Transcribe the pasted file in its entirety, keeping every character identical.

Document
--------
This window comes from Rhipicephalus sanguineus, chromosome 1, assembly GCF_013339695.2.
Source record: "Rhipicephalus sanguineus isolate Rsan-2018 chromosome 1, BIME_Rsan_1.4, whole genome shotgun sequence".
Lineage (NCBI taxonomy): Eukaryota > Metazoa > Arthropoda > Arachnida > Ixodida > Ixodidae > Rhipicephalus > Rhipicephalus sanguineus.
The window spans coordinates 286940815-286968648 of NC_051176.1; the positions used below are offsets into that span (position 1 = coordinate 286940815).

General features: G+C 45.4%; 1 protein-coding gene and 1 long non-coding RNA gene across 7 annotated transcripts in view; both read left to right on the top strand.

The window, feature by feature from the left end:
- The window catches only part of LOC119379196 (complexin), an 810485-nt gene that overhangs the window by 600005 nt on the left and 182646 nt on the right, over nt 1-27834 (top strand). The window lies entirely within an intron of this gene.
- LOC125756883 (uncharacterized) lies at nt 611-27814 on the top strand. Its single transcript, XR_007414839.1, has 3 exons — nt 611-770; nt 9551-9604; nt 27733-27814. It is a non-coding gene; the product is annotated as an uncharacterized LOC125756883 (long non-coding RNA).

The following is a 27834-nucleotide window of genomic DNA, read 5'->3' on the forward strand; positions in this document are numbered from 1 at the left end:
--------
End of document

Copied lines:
This window comes from Rhipicephalus sanguineus, chromosome 1, assembly GCF_013339695.2.
Source record: "Rhipicephalus sanguineus isolate Rsan-2018 chromosome 1, BIME_Rsan_1.4, whole genome shotgun sequence".
Lineage (NCBI taxonomy): Eukaryota > Metazoa > Arthropoda > Arachnida > Ixodida > Ixodidae > Rhipicephalus > Rhipicephalus sanguineus.
The window spans coordinates 286940815-286968648 of NC_051176.1; the positions used below are offsets into that span (position 1 = coordinate 286940815).

General features: G+C 45.4%; 1 protein-coding gene and 1 long non-coding RNA gene across 7 annotated transcripts in view; both read left to right on the top strand.

The window, feature by feature from the left end:
- The window catches only part of LOC119379196 (complexin), an 810485-nt gene that overhangs the window by 600005 nt on the left and 182646 nt on the right, over nt 1-27834 (top strand). The window lies entirely within an intron of this gene.
- LOC125756883 (uncharacterized) lies at nt 611-27814 on the top strand. Its single transcript, XR_007414839.1, has 3 exons — nt 611-770; nt 9551-9604; nt 27733-27814. It is a non-coding gene; the product is annotated as an uncharacterized LOC125756883 (long non-coding RNA).

The following is a 27834-nucleotide window of genomic DNA, read 5'->3' on the forward strand; positions in this document are numbered from 1 at the left end: